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Proc Natl Acad Sci U S A. 1991 Feb 1;88(3):780-4.

Cholinergic depletion prevents expansion of topographic maps in somatosensory cortex.

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1
Department of Anatomy and Cell Biology, Uniformed Services University of the Health Sciences, Bethesda, MD 20814.

Abstract

Although the role of acetylcholine in processing stimuli in the cerebral cortex is becoming defined, the impact of cholinergic activity on the character of cortical maps remains unclear. In the somatosensory cortex, topographic maps appear capable of lifelong modifications in response to alterations in the periphery. One factor proposed to influence this adaptational ability is the presence of acetylcholine in the cortex. The studies presented here, using the 2-deoxyglucose technique, demonstrate that the unilateral removal of a digit in cats, followed by stimulation of an adjacent digit, produces a pattern of metabolic activity in the somatosensory cortex that is dramatically expanded when compared with the opposite (normal) hemisphere. In contrast, experiments in which the somatosensory cortex was depleted of acetylcholine and the animal received a similar amputation led not to patterns of expanded metabolic activity, but rather to reductions in the evoked metabolic distribution. These studies implicate acetylcholine in normal map formation and in the maintenance of the capacity of cortical maps to adapt to changes in the periphery.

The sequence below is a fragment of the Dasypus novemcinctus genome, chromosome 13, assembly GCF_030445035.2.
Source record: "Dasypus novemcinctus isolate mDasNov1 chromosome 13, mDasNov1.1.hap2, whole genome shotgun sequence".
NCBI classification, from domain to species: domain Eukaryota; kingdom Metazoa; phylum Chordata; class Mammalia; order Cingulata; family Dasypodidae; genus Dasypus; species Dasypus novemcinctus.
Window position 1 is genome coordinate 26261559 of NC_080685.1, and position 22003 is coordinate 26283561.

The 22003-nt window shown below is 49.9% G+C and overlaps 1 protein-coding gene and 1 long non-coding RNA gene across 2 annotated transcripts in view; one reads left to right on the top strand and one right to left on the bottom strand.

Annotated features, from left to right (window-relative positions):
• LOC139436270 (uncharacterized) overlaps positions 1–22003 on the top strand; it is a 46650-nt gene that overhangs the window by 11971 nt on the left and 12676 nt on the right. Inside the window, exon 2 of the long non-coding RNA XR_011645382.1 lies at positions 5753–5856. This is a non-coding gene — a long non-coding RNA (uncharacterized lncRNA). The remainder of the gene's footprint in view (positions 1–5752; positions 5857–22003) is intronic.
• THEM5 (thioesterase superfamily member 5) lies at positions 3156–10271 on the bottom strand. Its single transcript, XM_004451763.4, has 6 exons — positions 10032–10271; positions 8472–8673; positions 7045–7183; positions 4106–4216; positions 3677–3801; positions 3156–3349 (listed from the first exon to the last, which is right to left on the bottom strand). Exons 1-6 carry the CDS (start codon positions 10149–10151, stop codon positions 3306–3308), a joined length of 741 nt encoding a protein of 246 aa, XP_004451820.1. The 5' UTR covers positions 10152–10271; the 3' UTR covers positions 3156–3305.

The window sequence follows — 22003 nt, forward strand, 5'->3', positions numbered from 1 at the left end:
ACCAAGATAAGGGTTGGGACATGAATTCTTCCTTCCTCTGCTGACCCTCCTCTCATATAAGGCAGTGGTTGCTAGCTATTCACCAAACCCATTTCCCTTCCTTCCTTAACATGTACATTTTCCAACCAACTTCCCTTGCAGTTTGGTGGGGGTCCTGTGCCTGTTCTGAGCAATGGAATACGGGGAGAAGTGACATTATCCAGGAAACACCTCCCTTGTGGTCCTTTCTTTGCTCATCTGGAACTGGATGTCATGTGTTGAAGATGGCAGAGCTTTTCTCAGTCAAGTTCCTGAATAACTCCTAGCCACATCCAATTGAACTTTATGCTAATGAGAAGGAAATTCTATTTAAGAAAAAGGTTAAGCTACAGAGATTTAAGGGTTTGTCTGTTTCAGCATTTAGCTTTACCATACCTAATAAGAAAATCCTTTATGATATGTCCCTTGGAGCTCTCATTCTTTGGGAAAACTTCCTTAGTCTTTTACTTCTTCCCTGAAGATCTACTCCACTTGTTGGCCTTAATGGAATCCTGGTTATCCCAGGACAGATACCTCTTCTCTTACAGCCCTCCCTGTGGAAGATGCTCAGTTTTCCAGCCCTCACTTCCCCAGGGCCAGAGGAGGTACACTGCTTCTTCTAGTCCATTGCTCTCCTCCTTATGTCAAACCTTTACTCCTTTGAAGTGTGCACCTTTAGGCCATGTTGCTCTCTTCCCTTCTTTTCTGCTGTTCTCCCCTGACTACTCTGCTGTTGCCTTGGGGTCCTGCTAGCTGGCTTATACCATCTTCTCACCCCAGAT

PMID:
1992469
PMCID:
PMC50897
[Indexed for MEDLINE]
Free PMC Article
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